Note for visitors to monasteries - The monasteries are the fountainhead of Buddhist religion and culture of Ladakh. Visitors are advised to respect their sanctity and appreciate their heritage importance. Shoes may have to be removed before entering some of the temples, while ladies are not allowed to enter the Gon-Khang or the room dedicated to the guardian divinities in many monasteries. Most of the region's major monasteries are open throughout the day and a caretaker Lama (Kom-ngyor) is available to show visitors around. Some of the less visited monasteries have special opening hours as in the case of the Namgyal Tsemo, Shey Palace etc. Check the timings before proceeding to these places.
The section of the Indus Valley from Upshi down to Khalatse, a stretch of about150 kms, is the region's historic heartland as well. It is dotted with all the major sites connected with the former kingdom's history, starting with Leh, the royal capital since the building of the Leh Palace . Some distance upstream the Indus is Shey , Ladakh's most ancient capital, with its palaces and temples. Downstream the Indus are the ruins of the Basgo Fort , located just above the highway, and Tingmosgang, situated a short distance up a side-valley, both served as royal capitals when the Old Kingdom was temporarily divided into two parts during the 15th century. Just across the Indus from Leh is Stok village which was assigned to the deposed royal family in lieu of the loss of the Leh throne to the Dogra conquerors of Ladakh. Stok Palace, where the royal family now lives, houses a museum of artifacts associated with the Namgyal dynasty.
Nubra Valley lies to the north of the Indus Valley & Leh, just across the Ladakh range, at an average altitude of 2800 M /10,000 Ft. Popularly called “Ldum-ra” (Valley of Flowers), it nestles sandwiched along the foothills of the Karakoram & Ladakh Ranges and drained by the Siachen & Shayok river system. The valley floor is generally sandy and covered by green oases of the villages and thickets of myricarea. Till closure of the trans-Karakoram trade route by the Chinese in 1949, Nubra was a major trade corridor between Central Asia & Leh and onwards to Srinagar to connect with the Silk Road.
Prominent places in Nubra Valley include Deskit (118 kms), the regional headquarter, dominated by its 15th century hilltop monastery. Just across the rolling sand dunes from Deskit is the pretty village of Hundar (125 kms) which has a small population of double-humped Bactrian camels, a legacy from the Central Asian trade caravans. We can now travel further down river, all the way to the Turtuk-Tyakshi border villages, which are inhabited by ethnic Baltis who harbor & nurture a rich culture of their own.
North of Deskit, the road leads into the valley of the Siachen or Nubra River where the picturesque hillside monastery of Samstaling in the village of Sumur is the main attraction. Samstaling is a branch of the larger Rid-zong monastery in the Indus Valley which is famous for the austere and strict lifestyle of its resident monks. About 25 kms. further up the valley is Panamik, famous for its hot springs which are used as a traditional spa by throngs of local people for curing various ailments to good effect.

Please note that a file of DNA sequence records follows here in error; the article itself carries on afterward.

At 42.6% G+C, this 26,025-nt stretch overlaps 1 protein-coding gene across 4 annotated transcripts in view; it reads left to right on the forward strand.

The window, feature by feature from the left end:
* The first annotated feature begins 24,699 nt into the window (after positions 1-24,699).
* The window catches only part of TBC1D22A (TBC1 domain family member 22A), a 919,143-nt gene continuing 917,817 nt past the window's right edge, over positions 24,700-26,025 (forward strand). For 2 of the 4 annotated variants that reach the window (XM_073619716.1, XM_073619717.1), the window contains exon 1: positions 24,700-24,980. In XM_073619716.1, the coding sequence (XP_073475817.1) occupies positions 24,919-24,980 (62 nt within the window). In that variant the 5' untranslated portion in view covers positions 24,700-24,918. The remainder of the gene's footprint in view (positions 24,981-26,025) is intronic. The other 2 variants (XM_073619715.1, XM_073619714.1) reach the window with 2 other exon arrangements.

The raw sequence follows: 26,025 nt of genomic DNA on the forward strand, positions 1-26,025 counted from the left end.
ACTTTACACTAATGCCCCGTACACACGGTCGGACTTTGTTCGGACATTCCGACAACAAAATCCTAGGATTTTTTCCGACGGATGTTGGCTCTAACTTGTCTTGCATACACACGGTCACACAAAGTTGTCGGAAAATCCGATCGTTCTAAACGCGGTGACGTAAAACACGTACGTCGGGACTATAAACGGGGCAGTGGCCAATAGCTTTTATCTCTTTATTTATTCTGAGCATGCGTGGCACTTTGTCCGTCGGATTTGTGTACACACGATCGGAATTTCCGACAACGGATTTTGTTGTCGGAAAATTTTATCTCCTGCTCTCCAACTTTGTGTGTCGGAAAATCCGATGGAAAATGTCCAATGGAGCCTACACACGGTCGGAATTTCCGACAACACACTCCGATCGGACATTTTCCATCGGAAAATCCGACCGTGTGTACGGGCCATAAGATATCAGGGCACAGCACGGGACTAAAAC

Another attraction of the Nubra visit is the drive across Khardong-la (5602 M / 18,390 ft.), highest motorable road in the world as recorded in the Guinness Book of World records. From the top of the pass one can see all the way south over the Indus Valley to the endless peaks and ridges of the Zanskar range, and north to the gigantic peaks of the Karakoram Range. Khardong-la is strategically important to India as it is used to carry essential supplies to the Siachen Glaciers. Historically, the Khardong-la route played a major role in the Central Asian trade and it is said that about 10,000 horses and camels took it every year.
Down the Indus, between Khalatse and the Shayok-Indus confluence, live a people, known as Drok-pa or Brok-pa, who are Buddhists by faith, but racially and culturally distinct from the rest of the Ladakhis. The road leading down the Indus from Khalatse to connect with Kargil across the4 Humbotingla pass passes through the 5 villages of Biama, Dah, Garkon & Darchiks which are inhabited by the Drokpas. This road follows the Indus, past the villages of Domkhar, Skurbuchan and Achinathang, along a fairly good road.
The Drok-pa constitutes a small community of Indo-Aryan people who appear to have preserved their racial purity down the centuries. Their culture and religious practices are more like those of the pre-Buddhist animist religion of the Tibetan Plateau, known as Bon-chos. They have preserved the saga of their ancient traditions and way of life, partly through the celebration of the triennial Bono-na festival, and partly through the songs and hymns, among which the 18 songs of the Bonona festival constitute the core body. Their language is derived from archaic Shina, a language still spoken in Gilgit, and by the Shin immigrants now settled in Drass.
Located at an altitude of 14,500 ft / 4,267 M in the Chang-thang region of Ladakh, Pangong Tso (150 kms) is a long narrow basin of inland water body, about 5-6 kilometers at its widest, and over 140 kms long. One-third of the lake is in India while the rest lies on the Tibet side of the border, where most of the feeder streams are also located. It is the largest brackish water lake in Asia and presents an amazing and captivating sight to behold in its spectacular setting.
The Chang-Chenmo, a range of ochre sandy hills encircling it from the north, provides a spectacular backdrop to the lake's placid water which changes colour from turquoise blue to deep blue, depending upon the condition of the sky. Spangmik and a scattering of other tiny hamlets along the lake's southern shore are the summer homes of the nomadic Chang-pa herdsmen. They cultivate a sparse crop of barley and peas in summer. But in winter they unfold their yak wool tents (rebo), and take the flocks of sheep and pashmina goats to the distant pastures for grazing. One of the few types of birds seen in and around the the lake is the rare Black Necked Crane. seen in and around the the lake is the rare Black Necked Crane.